Showing posts from July, 2011

Working your Way Up to One Arm Chin-ups

It's been awhile since I've written a training article, but you can check out my latest piece in the September issue of Planet Muscle and Bodybuilding titled "Get Pro Level Muscle." The article lists my favorite set extension techniques for every muscle group. Pick up a copy the next time you're at a Barnes and Noble. I just came from Border's, and they're going out of business. Yeesh! Times are tough.

So I got asked on my YouTube Channel if the subscapularis pull-up could be performed on an assisted pull-up machine. Here's how I answered:

This is a very advanced pull-up variation, so you can only perform it if you can do 12-15 real pull-ups (not machine assisted). So I suggest weaning yourself off of the machine and work on upping your reps for real pull-ups and chin-ups. This will take some time.

Let me say that I flat out hate the machine assisted pull-up. For one thing, most people use way too much counter weight and make the exercise so ea…

Cardio or Not?

Hey I just got done reading your article "Hypertrophy Training For The Ectomorph: The 10-8-6-15 Program. I'm really excited in trying this method, but I was wondering if I should add any cardio to the workout plan?

Thank You,
T. Patel

My Answer: No you should not add cardio to this program. The program is meant to develop muscle mass in ectomorphs, guys who are incredibly skinny. If you add cardio, then you're adding a lot of physical work that

1) is not going to add any muscle
2) is going to take away muscle if you don't eat enough protein and calories

So ask yourself this, and be very honest: are you skinny or fat? If you're thin as a rail, then quit the cardio, because it's preventing you from gaining any weight. If you're fat, then you're NOT an ectomorph and you should be doing a different program.


Dear James,

Your blog is in my opinion the most interesting one that covers all things strength training. Thanks for all you do.

When I do deep squats, I always butt-wink (lumbar flexion when I go below parallel). Do you think this is a problem?

Thanks again,

My Answer: Thanks for the high praise, Ted. In short, yes. Lumbar flexion at the bottom of a deep squat is a problem. There are a lot of strength coaches who advocate deep squatting because that is the "proper" way of performing a squat. You develop more muscle when you deep squat as opposed to half squatting or squatting till your thighs are parallel to the floor.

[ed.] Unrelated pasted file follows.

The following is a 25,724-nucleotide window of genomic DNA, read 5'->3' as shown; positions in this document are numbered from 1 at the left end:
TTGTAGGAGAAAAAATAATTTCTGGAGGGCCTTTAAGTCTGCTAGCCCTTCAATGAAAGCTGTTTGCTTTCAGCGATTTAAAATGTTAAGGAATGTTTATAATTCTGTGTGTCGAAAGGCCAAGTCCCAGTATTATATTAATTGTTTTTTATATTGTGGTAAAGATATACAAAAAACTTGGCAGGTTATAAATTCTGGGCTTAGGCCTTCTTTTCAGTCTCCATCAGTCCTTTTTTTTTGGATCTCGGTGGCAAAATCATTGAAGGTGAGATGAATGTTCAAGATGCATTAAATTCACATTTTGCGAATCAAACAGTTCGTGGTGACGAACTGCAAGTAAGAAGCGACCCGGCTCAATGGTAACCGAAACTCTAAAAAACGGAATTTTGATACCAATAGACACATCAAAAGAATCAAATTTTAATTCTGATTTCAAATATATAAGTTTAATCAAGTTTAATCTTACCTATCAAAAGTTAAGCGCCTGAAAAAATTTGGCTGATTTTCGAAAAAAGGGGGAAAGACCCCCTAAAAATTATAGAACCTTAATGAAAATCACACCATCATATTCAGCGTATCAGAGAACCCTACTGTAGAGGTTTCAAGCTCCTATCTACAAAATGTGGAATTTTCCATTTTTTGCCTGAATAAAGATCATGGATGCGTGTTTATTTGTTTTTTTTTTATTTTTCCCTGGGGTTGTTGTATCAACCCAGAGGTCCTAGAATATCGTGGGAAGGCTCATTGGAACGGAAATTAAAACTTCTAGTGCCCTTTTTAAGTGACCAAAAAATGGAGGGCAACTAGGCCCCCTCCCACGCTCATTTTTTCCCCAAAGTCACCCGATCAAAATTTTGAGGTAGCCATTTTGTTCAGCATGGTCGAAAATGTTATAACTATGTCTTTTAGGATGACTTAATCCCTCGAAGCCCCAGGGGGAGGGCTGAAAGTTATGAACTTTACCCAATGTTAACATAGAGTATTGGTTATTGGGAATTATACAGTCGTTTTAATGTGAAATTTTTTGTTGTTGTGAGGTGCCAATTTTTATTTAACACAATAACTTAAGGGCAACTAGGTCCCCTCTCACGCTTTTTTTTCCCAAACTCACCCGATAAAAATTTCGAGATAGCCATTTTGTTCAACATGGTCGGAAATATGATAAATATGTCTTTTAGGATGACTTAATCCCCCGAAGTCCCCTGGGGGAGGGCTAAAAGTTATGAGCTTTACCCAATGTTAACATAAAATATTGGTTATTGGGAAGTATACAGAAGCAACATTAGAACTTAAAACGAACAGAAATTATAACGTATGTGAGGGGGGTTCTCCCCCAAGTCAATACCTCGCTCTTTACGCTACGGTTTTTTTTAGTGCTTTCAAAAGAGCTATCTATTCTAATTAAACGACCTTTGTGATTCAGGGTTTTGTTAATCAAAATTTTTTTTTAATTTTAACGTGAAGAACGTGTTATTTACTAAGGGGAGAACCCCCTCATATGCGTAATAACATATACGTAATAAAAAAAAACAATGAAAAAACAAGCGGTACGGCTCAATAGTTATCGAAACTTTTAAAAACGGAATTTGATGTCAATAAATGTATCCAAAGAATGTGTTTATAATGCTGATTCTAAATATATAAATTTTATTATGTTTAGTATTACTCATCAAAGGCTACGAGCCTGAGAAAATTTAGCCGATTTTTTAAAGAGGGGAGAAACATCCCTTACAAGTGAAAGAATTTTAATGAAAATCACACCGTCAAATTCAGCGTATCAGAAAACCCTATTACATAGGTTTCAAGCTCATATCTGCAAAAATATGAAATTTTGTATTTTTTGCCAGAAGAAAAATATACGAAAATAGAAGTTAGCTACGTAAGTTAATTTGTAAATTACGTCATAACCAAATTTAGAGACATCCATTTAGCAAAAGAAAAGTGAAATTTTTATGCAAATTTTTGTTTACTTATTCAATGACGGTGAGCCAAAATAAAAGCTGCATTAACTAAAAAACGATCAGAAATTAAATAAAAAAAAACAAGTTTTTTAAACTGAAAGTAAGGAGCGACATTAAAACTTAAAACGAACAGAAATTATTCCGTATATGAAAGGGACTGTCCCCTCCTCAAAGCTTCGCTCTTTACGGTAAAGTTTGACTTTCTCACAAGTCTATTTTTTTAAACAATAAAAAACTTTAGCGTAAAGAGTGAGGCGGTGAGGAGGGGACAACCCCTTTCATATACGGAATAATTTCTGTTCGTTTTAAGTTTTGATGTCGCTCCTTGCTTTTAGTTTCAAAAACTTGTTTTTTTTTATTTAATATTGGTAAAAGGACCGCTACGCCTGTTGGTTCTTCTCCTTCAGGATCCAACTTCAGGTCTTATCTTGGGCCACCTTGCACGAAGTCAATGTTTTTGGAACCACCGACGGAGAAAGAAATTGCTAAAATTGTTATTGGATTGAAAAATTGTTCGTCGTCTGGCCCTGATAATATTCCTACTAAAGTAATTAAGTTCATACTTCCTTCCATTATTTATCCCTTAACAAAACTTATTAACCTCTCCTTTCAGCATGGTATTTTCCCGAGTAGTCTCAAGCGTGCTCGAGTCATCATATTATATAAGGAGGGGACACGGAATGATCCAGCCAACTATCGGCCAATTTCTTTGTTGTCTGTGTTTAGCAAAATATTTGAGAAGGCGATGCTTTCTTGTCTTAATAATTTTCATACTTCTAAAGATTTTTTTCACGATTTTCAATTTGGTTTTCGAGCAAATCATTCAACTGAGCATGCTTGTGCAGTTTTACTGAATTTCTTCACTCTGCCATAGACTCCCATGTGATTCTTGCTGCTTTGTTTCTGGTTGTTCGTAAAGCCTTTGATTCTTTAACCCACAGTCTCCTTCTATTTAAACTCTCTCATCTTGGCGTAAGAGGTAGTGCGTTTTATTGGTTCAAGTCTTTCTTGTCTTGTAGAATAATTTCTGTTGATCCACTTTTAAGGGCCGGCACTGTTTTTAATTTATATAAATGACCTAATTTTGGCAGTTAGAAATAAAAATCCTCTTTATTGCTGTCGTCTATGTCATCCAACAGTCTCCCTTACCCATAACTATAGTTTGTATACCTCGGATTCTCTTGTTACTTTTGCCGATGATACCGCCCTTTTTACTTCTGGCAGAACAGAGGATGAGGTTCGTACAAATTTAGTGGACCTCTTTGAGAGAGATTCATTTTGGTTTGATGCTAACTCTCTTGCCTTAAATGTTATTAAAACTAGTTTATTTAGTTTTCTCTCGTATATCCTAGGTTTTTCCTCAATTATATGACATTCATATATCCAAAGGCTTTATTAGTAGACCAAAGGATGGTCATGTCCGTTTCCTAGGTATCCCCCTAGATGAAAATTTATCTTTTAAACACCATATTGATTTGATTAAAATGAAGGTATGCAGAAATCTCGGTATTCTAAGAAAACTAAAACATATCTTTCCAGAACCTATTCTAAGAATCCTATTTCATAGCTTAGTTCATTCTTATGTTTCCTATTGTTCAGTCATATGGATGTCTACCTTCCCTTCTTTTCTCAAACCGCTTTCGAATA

Not everyone can deep squat, however, without rounding the back. Sometimes it's due to the height of the lifter or perhaps he's got a long spine and short limbs. Tight hamstrings, hips and glutes also contribute to lumbar flexion at the bottom of a deep squat. So it's a good idea to stretch these areas if you want to increase squat depth…

The Critical Drop-off Point

Q: My name is Dan. I'm an ectomorph. I weigh a "staggering" 101.2 lbs. I'm 5'2". My sleep duration is usually less than 8 hours. I'm a student nurse. My schedule is hectic. I can't eat 6x a day. Could you please give me some tips on what and how to eat?

I really liked the idea of following the 10-8-6-15 program. But how about the starting weight of the barbells and dumbbells? How heavy should the weights be as a start? I have been to the gym before, but I got frustrated. Your help will really be appreciated.

Looking forward to your reply. Thank you and more power.

P.S. I'm broke. I have no job. I can't really buy your book even though I wanted to. This is the only way for me to ask your help.

My Answer: It's not necessary to eat 6 times a day. What is necessary, however, is that you eat a lot of calories and protein. So if you can only fit in 3 meals a days, then just make sure they're 3 large meals. It is about total caloric intak…

Improving Relative Strength

I have enjoyed reading your book Strength and Physique. I really enjoyed that your focus was on strength. For too long I trained only my "mirror muscles", using as you put it "block head" programs. This lead to injuries and many weak links in the chain. I was wonder if you could help me with a few questions?

How would an athlete train to improve their relative strength and not gain size?

I want to increase the depth of my squat. Should I look at ankle and hip mobility?

Thanks, I look forward to hearing from you.

-Chris Barr

My Answer: If you want to gain strength but not any size, then block training would work well in this regard. If you want to get stronger in a particular lift, then you have to practice and practice frequently. That means doing an exercise repeatedly throughout the week. In order to practice the lift frequently, you have to reduce the volume to a low number of sets: 1-3. High frequency, low volume training is great for strength gains with mi…